Several times throughout our interview, Samberg describes working with Sandler as “a dream come true.” There are, he explains, several reasons for this, chief among them: 1995’s Billy Madison, the first of Sandler’s many films about the Stunted American Male.
“When I was in late high school, early college, I was so obsessed with Billy Madison that I would listen to it on audiotape on my Walkman,” Samberg says, his deep-felt sincerity and affection audible over the roar of the upstairs crowd. “Billy Madison was my bible.”
He mentions other films that were personal touchstones: Sandler’s Happy Gilmore, the first Ace Ventura: Pet Detective, and Tommy Boy, an SNL-veteran twofer starring David Spade and the late Chris Farley. Samberg says those movies just hit him at the right time: the mid-’90s, when he was about to graduate from Berkeley High School in Berkeley, Calif., and make his way to film school at New York University and, eventually, to the stand-up clubs, writing gigs, Internet memes and television fame. Maybe those movies aren’t considered comedy classics the way Duck Soup is, or It Happened One Night or Annie Hall or Tootsie. Didn’t matter. All Samberg saw was young men acting stupid and making money. And that he liked.
Those films, he says, are “so specifically what I find funny,” and they “made me think for the first time — like, for real — that I could do it. Because if these guys can make it, and if what they do, which I find so funny, is also considered funny by other people, I think I have a shot at actually working in comedy. I’ve told that to Sandler, and I’ve told it to Jim Carrey.”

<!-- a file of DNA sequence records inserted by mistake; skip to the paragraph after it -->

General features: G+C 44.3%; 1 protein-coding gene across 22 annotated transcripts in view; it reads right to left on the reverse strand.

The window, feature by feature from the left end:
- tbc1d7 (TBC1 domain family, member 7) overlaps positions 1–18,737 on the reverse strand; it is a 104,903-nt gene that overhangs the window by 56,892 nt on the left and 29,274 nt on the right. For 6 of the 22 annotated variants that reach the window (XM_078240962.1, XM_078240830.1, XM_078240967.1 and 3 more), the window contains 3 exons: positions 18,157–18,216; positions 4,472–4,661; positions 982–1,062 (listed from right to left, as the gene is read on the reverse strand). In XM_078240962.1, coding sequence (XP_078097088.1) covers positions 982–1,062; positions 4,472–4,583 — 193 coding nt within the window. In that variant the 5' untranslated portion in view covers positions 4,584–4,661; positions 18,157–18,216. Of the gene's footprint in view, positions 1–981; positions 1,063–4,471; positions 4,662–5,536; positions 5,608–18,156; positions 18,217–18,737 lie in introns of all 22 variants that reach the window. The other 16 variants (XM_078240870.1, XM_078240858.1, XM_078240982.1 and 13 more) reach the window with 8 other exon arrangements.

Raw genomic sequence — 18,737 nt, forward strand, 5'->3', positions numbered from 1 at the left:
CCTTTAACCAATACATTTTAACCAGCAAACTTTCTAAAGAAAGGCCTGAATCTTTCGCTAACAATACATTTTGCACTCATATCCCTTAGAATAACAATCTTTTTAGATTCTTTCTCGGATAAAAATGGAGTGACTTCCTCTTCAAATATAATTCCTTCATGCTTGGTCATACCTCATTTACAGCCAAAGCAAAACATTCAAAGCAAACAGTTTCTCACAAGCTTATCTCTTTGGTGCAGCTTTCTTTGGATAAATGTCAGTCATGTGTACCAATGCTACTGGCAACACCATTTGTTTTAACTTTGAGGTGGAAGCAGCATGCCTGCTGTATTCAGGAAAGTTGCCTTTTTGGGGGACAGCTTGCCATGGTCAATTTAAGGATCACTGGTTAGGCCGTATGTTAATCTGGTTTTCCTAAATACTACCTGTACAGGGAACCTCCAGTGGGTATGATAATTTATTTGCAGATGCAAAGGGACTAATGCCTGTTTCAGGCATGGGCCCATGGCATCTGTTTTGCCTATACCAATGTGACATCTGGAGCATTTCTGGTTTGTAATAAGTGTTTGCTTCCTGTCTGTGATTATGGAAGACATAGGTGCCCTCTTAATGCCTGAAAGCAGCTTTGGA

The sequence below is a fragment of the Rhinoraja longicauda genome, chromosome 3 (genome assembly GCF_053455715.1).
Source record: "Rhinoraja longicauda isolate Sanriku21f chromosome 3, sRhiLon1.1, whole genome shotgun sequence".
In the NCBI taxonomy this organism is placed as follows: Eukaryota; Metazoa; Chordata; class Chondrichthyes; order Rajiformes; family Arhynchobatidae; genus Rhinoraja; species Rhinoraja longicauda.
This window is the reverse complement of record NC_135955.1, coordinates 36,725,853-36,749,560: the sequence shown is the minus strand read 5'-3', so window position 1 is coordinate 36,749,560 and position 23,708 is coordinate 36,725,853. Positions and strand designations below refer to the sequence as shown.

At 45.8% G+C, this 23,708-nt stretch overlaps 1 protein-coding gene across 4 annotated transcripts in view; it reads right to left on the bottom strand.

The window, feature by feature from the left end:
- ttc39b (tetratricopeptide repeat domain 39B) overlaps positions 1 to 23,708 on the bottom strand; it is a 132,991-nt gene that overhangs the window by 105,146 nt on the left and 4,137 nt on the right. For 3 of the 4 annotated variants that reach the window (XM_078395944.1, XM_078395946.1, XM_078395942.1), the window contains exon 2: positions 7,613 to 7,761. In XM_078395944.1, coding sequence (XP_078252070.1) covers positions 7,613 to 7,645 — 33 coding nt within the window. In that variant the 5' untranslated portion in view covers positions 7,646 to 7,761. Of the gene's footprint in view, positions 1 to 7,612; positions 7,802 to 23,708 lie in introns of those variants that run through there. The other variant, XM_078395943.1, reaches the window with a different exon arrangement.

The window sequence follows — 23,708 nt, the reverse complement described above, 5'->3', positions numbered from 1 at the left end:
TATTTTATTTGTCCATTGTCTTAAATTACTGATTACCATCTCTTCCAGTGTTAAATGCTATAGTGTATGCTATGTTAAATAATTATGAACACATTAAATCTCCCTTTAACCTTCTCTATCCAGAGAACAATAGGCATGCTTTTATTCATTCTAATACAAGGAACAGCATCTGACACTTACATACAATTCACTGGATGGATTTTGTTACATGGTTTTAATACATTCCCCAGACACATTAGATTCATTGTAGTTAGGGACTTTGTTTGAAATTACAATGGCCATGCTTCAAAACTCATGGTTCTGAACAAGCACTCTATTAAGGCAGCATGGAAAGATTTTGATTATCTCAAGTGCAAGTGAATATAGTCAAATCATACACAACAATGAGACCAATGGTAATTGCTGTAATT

The first time Samberg actually spoke with Sandler was sometime in the fall of 2005.
Samberg was 13 when a then-25-year-old Sandler made his SNL debut. Just as Sandler became known for characters ranging from Canteen Boy to Opera Man to the Herlihy Boy (each a various shade of dim), years later, Samberg would follow in his idol’s footsteps by creating that most special of stocking stuffers with Justin Timberlake during one very famous Christmas episode in 2006 — a bit that won him an Emmy.
“Sandler called me at SNL my third or fourth week there,” says Samberg, who joined the cast with Bill Hader, an Oklahoman whose ability to mimic bygone acting greats is, occasionally, startlingly creepy. Samberg and Hader appeared together on their first episode: Oct. 1, 2005, introduced to the world by Amy Poehler during a “Weekend Update” segment called “Friendly New Guy Impression-Off.”